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Chapter 30: Metamorphic Fluids & Metasomatism Figure The hypothetical column of rock of J. B. Thompson (1959) with the sequences of mineral assemblages expected to form if diffusion is effective and the amounts of periclase and quartz prove inexhaustible. The dashed line shows the variation in wt.% SiO 2 across the column and the lighter dot-dashed lines show the variation in SiO2 and MgO. After J. B. Thompson (1959) Local equilibrium in metasomatic processes. In P. H. Abelson (ed.), Researches in Geochemistry. v. 2. John Wiley pp Winter (2010) An Introduction to Igneous and Metamorphic Petrology. Prentice Hall.

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Chapter 30: Metamorphic Fluids & Metasomatism Figure a SiO2 – a H2O diagram for fluids in the MgO-SiO 2 -H 2 O system at 600 o C and 0.2 GPa calculated using the TQW program (Berman, 1988, 1990, 1991). Winter (2010) An Introduction to Igneous and Metamorphic Petrology. Prentice Hall.

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Chapter 30: Metamorphic Fluids & Metasomatism Figure SiO 2 -MgO chemographic diagram assuming only Qtz, Fo, En, and Per are stable. Winter (2010) An Introduction to Igneous and Metamorphic Petrology. Prentice Hall.

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Chapter 30: Metamorphic Fluids & Metasomatism Figure “Gresens-type” variation diagram showing the gains or losses (in grams per 100 grams of original rock A) as a function of the volume factor, f v, in eq. (30.13). Rock A is a garnet phyllite from Stavanger, Norway, and rock B is a metasomatized albite schist, supposedly derived from (A) After Gresens (1967) Chem. Geol., 2, Winter (2010) An Introduction to Igneous and Metamorphic Petrology. Prentice Hall.

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Chapter 30: Metamorphic Fluids & Metasomatism Figure Isocon diagram of Grant (1986) for the data from Table Some oxides have been scaled to provide a better distribution of data points. Econ. Geol., 81, Winter (2010) An Introduction to Igneous and Metamorphic Petrology. Prentice Hall.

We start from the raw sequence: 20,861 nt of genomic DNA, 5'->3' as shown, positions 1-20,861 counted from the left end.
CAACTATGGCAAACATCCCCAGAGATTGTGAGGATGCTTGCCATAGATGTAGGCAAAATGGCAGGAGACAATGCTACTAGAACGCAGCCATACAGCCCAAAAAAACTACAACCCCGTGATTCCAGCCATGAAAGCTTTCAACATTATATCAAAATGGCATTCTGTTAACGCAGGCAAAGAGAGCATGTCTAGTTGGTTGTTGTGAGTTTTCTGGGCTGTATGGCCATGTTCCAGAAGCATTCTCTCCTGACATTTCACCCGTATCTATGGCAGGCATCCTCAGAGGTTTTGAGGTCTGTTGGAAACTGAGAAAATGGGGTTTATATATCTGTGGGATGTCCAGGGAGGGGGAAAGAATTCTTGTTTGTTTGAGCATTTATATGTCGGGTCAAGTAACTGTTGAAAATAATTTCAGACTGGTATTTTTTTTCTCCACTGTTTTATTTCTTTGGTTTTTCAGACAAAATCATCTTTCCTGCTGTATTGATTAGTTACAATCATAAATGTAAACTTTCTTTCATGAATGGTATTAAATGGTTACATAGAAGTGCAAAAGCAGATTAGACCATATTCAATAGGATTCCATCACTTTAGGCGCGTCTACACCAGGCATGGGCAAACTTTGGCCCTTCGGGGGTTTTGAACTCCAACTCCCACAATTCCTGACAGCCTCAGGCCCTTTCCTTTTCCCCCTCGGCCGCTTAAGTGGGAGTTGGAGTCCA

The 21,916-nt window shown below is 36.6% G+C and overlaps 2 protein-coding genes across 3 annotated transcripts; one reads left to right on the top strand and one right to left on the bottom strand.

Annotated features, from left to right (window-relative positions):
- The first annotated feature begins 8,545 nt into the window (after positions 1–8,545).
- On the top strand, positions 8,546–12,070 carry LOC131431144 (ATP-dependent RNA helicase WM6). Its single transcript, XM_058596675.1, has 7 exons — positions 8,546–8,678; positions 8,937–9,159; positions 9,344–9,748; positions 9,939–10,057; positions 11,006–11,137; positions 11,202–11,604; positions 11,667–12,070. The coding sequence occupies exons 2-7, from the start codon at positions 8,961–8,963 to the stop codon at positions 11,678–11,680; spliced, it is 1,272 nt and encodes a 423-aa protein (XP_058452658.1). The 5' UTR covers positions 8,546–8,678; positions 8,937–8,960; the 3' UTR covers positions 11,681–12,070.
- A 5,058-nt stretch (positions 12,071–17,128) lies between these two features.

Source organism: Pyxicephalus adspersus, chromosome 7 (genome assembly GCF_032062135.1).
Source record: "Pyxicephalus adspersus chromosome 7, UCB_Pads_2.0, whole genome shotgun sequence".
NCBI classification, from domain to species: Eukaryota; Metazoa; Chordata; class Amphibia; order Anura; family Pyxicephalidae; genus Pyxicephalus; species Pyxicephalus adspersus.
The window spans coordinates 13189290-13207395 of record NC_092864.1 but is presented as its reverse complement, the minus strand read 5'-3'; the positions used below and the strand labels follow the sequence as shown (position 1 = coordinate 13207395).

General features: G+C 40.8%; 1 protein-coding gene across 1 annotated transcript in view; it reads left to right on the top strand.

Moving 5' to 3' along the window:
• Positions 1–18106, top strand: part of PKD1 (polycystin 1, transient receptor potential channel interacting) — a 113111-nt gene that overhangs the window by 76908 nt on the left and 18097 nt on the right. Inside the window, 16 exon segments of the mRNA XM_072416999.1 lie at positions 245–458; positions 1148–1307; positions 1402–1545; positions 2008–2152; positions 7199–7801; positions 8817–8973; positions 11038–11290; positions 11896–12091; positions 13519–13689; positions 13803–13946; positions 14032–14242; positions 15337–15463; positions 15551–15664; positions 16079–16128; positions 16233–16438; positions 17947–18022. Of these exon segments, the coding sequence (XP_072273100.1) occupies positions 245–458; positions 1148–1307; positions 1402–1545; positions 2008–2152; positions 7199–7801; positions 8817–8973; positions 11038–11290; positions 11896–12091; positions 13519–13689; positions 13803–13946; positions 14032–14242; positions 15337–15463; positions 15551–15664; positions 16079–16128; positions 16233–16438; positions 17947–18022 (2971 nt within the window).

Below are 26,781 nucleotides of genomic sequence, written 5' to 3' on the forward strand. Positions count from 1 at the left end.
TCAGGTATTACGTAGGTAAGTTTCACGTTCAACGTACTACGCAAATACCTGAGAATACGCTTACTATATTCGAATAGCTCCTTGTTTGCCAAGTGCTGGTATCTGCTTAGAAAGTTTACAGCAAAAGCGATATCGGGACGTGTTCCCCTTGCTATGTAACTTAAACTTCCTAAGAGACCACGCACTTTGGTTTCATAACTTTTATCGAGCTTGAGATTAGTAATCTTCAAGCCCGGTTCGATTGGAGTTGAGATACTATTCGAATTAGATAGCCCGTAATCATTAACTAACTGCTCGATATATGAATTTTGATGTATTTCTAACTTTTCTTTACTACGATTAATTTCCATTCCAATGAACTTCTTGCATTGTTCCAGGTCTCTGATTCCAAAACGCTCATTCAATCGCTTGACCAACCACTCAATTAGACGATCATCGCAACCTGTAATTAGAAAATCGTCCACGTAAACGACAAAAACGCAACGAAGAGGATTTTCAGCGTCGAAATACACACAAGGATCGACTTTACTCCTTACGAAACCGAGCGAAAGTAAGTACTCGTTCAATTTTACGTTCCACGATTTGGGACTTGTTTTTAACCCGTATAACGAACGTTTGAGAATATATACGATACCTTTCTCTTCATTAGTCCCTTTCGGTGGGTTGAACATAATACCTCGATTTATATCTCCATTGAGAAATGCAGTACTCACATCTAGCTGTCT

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Chapter 30: Metamorphic Fluids & Metasomatism Figure “Ideal” mineral zonation due to metasomatism in < 3-m long ultramafic pods in low-grade regionally metamorphosed pelites at Unst, Shetland Islands. After Read (1934) Mineral. Mag., 23, Winter (2010) An Introduction to Igneous and Metamorphic Petrology. Prentice Hall.

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Chapter 30: Metamorphic Fluids & Metasomatism Figure Variation in mineral proportions across the zones between the ultramafic and quartzo-feldspathic gneiss contact at Grafton, Vermont, after Sanford (1982). Zone letters at the top correspond to the zones listed in the text. Zone letters at the top are: A = Tlc + Ath, B = Tlc, C = Act + Chl, D = transitional, E = quartzo-feldspathic country rock. The vertical dashed line represents the estimated initial contact. After Sanford (1982) Amer. J. Sci., 282, Winter (2010) An Introduction to Igneous and Metamorphic Petrology. Prentice Hall.

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Chapter 30: Metamorphic Fluids & Metasomatism Figure AMS diagram (A = Al 2 O 3, M = MgO + FeO, and S = SiO 2 ), projected from K 2 O, for ideal lower-temperature metasomatic zones around ultramafic bodies. After Brady (1977) Geochim. Cosmochim. Acta, 41, Winter (2010) An Introduction to Igneous and Metamorphic Petrology. Prentice Hall.

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Chapter 30: Metamorphic Fluids & Metasomatism Figure Hypothetical M - SiO2 diagram for fluids in the AMS system (Figure 30.16). Paths (1), (2), and (P&H) refer to the theoretical paths in Figure 30.16, and the observed sequence of Phillips and Hess (1936). After Brady (1977) Geochim. Cosmochim. Acta, 41, Winter (2010) An Introduction to Igneous and Metamorphic Petrology. Prentice Hall.

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Chapter 30: Metamorphic Fluids & Metasomatism Figure The same portion of the AMS diagram as in Figure 30.16, projected from K 2 O and CaO, with the locations of analyzed rocks from the metasomatized zones of Read (1934, see Figure 30.14), reported by Curtis and Brown (1969). The dashed curve represents a path through the zonal sequence. After Brady (1977) Geochim. Cosmochim. Acta, 41, Winter (2010) An Introduction to Igneous and Metamorphic Petrology. Prentice Hall.

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Chapter 30: Metamorphic Fluids & Metasomatism Figure Schematic representation of major silicate mineral reactions and component fluxes associated with metasomatism of the ultramafic body at Grafton, Vt. Elemental fluxes across various zones are indicated by the arrows at the top. Arrows between mineral boxes (somewhat distorted from the true modes in Figure 30.15) indicate reactions. When horizontal, these arrows involve metasomatic reactions; when vertical they are approximately isochemical. The zones listed at the bottom correspond to those in Figure 30.15, and the heavy dashed line is the estimated original contact. After Sanford (1982) Amer. J. Sci., 282, Winter (2010) An Introduction to Igneous and Metamorphic Petrology. Prentice Hall.